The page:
Friday, February 22, 2013

Search at Loch Ness

While continuing to read Dinsdale's Search At Loch Ness, I have to begin questioning the credibility of these claims. It's obvious that a lot of research has been done and quite a lot of it has been inconclusive. From the books I've been reading, there's a pattern in the 1960s and 70s where several expeditions are made, each trying to be more 'scientific' than the last, and when the evidence is presented to the scientific community it's still discredited for one reason or another.

Part of me wants to fall on the side of the scientists-I get that obviously you don't want to officially endorse something that might turn out to not be accurate, and that at that point a lot of the methods the research teams were using were really new technology, or old technology used in a way that hadn't been done before. The researchers were almost rebelling against the old guard of science, trying to get them to recognise the fallible human observation as being as reliable as an observation made by completely objective instruments. There's also a sense that the researchers were incredibly susceptible to their own bias-even though they're trying to be objective, they still film boats and logs in their excitement over seeing the Monster.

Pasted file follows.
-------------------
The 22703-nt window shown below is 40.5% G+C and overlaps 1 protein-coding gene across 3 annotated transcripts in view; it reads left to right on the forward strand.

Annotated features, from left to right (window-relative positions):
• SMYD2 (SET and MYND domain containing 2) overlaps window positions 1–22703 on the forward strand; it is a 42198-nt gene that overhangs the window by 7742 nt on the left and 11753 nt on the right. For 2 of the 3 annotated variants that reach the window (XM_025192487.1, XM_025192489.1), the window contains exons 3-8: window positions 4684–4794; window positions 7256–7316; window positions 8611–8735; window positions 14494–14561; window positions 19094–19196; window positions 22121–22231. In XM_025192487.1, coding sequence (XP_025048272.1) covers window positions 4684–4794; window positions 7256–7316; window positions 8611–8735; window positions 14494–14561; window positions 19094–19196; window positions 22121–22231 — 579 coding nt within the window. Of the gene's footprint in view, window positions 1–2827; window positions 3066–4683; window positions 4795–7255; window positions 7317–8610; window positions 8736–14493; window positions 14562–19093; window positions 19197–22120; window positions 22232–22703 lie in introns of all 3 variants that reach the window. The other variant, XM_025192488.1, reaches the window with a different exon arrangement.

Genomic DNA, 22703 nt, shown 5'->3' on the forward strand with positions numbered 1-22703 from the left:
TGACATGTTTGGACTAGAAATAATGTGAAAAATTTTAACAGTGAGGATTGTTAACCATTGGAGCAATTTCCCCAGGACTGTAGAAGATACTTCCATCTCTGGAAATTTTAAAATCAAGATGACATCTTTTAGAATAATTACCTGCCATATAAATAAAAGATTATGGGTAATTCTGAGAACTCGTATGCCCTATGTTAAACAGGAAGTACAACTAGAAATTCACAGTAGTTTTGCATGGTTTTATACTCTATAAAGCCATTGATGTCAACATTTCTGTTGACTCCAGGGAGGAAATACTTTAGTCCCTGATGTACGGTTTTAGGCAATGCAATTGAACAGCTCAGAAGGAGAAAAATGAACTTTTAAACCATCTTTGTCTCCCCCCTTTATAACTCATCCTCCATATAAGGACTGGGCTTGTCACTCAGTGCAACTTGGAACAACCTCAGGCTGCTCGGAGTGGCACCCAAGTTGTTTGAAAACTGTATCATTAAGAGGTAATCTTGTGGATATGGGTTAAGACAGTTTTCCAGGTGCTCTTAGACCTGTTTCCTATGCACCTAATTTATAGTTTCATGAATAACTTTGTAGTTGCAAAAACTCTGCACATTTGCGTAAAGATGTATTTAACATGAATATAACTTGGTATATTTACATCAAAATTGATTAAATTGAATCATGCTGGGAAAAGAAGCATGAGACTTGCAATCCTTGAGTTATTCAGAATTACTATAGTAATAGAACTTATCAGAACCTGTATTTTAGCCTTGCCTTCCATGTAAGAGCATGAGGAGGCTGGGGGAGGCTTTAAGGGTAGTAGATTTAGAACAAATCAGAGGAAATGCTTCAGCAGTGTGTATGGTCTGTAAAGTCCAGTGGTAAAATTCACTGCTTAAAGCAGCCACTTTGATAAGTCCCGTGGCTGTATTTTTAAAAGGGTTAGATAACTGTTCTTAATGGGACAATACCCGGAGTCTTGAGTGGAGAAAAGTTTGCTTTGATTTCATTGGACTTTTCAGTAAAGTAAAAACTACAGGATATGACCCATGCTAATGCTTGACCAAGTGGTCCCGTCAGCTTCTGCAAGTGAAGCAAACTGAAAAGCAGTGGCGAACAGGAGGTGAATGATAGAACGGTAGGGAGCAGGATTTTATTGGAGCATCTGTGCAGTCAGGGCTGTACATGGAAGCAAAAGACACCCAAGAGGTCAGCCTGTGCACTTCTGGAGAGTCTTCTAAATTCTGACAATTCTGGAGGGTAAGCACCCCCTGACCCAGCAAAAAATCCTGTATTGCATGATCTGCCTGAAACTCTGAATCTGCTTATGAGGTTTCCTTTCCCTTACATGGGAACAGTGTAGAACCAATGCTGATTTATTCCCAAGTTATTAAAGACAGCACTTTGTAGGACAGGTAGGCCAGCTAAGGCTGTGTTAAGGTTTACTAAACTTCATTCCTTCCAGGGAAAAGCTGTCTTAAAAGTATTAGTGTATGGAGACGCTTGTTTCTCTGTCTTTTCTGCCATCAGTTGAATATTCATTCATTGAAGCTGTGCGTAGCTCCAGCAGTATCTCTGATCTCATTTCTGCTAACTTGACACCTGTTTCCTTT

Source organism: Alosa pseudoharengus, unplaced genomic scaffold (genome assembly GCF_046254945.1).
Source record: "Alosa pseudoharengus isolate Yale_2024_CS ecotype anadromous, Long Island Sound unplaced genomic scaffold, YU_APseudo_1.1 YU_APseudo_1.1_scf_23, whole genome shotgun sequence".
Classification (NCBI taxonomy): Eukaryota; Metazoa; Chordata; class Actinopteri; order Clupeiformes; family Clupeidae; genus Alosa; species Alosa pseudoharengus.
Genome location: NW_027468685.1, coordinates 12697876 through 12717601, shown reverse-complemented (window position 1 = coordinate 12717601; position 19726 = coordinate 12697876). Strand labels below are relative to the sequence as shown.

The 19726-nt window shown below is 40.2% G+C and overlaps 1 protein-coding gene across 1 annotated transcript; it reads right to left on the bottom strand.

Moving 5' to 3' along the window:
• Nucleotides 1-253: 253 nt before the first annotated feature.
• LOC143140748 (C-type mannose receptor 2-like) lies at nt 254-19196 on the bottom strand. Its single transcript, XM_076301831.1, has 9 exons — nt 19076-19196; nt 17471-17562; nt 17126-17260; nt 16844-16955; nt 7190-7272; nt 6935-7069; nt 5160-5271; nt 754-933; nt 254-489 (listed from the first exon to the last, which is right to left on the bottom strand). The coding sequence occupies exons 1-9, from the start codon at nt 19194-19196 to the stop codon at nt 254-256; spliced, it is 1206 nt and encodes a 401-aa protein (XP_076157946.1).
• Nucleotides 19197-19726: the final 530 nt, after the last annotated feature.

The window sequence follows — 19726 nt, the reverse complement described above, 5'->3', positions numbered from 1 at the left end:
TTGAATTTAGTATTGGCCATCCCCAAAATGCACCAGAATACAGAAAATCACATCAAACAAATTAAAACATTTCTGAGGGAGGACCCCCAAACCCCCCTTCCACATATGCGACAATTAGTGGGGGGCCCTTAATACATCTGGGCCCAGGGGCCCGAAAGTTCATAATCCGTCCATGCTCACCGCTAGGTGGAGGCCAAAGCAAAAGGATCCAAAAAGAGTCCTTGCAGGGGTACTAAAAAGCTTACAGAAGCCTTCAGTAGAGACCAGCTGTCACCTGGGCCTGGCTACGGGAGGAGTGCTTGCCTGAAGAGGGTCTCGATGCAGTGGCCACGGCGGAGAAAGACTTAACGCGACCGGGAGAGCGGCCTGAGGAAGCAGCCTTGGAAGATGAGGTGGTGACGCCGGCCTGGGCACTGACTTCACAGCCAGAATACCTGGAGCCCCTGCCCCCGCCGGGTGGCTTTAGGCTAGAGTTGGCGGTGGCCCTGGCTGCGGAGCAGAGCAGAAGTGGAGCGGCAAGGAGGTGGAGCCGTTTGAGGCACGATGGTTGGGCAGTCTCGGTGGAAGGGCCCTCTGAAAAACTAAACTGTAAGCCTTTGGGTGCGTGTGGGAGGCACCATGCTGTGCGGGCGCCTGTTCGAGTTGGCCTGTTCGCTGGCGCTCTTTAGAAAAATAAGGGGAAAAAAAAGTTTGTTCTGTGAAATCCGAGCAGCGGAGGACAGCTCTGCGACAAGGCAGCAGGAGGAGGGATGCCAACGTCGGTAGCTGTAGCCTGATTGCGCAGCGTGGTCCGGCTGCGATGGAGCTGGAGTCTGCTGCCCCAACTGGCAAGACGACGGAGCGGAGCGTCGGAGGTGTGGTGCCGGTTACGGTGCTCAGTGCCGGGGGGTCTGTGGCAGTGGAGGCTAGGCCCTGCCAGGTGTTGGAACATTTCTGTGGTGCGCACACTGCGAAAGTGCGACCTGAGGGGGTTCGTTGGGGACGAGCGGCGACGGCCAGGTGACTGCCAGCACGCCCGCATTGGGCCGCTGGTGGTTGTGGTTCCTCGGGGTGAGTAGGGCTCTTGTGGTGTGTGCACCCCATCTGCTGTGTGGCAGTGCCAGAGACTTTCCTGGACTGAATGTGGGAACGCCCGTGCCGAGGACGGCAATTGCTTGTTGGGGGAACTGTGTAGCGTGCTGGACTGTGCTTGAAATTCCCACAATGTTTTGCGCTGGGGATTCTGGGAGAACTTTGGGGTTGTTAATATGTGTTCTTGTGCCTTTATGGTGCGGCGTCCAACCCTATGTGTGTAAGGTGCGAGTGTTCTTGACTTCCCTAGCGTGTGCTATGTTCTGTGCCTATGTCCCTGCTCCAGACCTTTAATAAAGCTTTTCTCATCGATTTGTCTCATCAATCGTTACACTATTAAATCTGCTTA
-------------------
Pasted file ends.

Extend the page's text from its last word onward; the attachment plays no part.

However, from the two books I've read already, it's pretty obvious that these people really did believe in the Monster and were only trying to get the mainstream media and scientific community to agree with them that *something* existed in the loch, monster or not. Both expedition accounts illustrate the lengths that the researchers went to to be utterly scientific-Dinsdale talks about training himself to shoot film in any situation, like a solider trains to reload a weapon and fire under any circumstances. Meredith tells about how the expedition in 1976 was not to "solve the mystery of the Loch Ness Monster" as it had been, but to "obtain further evidence relating to the aquatic animals at Loch Ness", a change that reflected the attempt to give science the kind of evidence it understood in order to make it recognize the value of a human evidence of sightings where it hadn't before.

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